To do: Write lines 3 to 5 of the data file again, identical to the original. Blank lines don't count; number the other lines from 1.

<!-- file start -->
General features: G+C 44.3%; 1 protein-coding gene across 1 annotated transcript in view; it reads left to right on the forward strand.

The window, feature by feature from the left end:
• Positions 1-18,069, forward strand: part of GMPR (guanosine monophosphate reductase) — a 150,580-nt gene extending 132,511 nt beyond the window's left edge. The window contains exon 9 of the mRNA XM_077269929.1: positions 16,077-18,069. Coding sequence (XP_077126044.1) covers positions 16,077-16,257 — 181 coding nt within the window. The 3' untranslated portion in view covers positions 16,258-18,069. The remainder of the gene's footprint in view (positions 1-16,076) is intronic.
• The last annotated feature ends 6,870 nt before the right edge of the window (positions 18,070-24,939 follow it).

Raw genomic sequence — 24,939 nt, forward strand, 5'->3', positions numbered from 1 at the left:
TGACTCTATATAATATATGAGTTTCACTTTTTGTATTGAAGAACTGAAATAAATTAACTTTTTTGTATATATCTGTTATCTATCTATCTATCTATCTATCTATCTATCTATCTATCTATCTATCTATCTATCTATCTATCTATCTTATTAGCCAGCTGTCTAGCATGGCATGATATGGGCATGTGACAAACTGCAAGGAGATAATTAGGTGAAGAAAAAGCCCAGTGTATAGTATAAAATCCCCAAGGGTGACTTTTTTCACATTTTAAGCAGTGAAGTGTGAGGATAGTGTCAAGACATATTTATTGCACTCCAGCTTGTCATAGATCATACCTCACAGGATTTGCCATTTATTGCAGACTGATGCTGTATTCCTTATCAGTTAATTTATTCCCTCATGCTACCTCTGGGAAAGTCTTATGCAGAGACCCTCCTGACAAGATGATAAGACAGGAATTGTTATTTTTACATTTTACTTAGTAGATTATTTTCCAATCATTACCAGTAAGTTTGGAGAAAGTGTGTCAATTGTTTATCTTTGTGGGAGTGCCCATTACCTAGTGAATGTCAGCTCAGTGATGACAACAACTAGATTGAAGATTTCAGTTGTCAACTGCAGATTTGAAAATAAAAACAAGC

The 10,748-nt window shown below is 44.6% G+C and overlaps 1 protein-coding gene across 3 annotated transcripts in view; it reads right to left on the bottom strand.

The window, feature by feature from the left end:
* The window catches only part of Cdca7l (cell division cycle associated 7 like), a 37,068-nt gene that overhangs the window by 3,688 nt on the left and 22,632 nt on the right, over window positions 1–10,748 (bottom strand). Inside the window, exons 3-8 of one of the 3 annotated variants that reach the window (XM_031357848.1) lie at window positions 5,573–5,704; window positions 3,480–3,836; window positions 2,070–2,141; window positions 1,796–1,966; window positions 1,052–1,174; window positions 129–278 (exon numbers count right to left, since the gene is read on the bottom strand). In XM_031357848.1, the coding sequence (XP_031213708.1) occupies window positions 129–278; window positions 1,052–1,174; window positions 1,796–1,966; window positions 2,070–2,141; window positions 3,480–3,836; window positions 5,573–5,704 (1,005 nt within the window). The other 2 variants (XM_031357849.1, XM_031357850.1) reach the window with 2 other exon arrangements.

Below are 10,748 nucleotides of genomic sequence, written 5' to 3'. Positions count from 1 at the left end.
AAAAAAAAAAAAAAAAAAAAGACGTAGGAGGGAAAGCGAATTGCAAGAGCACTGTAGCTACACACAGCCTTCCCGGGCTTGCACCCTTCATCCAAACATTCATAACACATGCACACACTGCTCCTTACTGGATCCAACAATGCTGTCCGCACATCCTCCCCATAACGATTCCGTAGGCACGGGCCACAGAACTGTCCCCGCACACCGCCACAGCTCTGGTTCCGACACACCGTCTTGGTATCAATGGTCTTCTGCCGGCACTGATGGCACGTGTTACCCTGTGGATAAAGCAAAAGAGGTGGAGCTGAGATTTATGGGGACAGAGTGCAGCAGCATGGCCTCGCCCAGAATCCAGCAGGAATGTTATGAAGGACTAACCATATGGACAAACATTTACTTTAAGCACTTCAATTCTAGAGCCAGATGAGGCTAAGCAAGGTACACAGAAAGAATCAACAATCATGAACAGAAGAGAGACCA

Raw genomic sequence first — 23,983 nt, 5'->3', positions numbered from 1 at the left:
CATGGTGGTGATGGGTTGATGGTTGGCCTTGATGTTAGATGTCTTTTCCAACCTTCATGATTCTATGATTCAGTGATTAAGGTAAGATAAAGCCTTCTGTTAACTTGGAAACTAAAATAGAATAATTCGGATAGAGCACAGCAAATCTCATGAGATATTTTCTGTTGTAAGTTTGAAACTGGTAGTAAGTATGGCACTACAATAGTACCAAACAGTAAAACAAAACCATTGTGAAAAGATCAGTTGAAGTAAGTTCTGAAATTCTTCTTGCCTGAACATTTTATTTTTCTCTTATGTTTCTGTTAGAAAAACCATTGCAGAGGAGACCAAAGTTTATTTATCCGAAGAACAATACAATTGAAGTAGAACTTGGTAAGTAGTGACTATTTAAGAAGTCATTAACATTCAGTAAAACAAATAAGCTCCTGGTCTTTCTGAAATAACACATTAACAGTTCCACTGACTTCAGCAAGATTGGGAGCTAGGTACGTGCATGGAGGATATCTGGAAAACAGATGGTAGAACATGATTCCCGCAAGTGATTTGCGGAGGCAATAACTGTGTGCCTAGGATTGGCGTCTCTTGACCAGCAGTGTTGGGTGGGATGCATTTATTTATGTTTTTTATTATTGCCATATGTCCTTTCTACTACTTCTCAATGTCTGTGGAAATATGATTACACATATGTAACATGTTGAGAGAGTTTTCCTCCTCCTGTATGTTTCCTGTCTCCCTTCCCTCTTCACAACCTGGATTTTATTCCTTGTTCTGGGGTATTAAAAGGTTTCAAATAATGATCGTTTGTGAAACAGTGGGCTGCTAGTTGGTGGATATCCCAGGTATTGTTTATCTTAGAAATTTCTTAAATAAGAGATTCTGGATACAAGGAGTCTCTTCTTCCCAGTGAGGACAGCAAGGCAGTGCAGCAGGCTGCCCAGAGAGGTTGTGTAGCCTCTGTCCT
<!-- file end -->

• Positions 1-18,069, forward strand: part of GMPR (guanosine monophosphate reductase) — a 150,580-nt gene extending 132,511 nt beyond the window's left edge. The window contains exon 9 of the mRNA XM_077269929.1: positions 16,077-18,069. Coding sequence (XP_077126044.1) covers positions 16,077-16,257 — 181 coding nt within the window. The 3' untranslated portion in view covers positions 16,258-18,069. The remainder of the gene's footprint in view (positions 1-16,076) is intronic.
• The last annotated feature ends 6,870 nt before the right edge of the window (positions 18,070-24,939 follow it).

Raw genomic sequence — 24,939 nt, forward strand, 5'->3', positions numbered from 1 at the left: